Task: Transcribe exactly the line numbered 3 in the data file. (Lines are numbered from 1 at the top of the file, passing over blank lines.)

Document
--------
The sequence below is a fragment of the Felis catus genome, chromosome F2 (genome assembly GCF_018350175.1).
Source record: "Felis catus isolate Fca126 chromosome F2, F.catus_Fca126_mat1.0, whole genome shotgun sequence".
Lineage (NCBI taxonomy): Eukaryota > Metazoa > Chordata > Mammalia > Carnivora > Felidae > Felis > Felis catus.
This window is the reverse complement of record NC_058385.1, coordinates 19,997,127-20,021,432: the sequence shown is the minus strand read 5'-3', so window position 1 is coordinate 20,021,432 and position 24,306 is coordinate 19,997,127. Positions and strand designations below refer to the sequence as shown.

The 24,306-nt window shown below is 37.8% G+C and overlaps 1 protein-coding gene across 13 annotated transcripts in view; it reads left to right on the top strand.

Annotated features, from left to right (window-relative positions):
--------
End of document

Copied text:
Lineage (NCBI taxonomy): Eukaryota > Metazoa > Chordata > Mammalia > Carnivora > Felidae > Felis > Felis catus.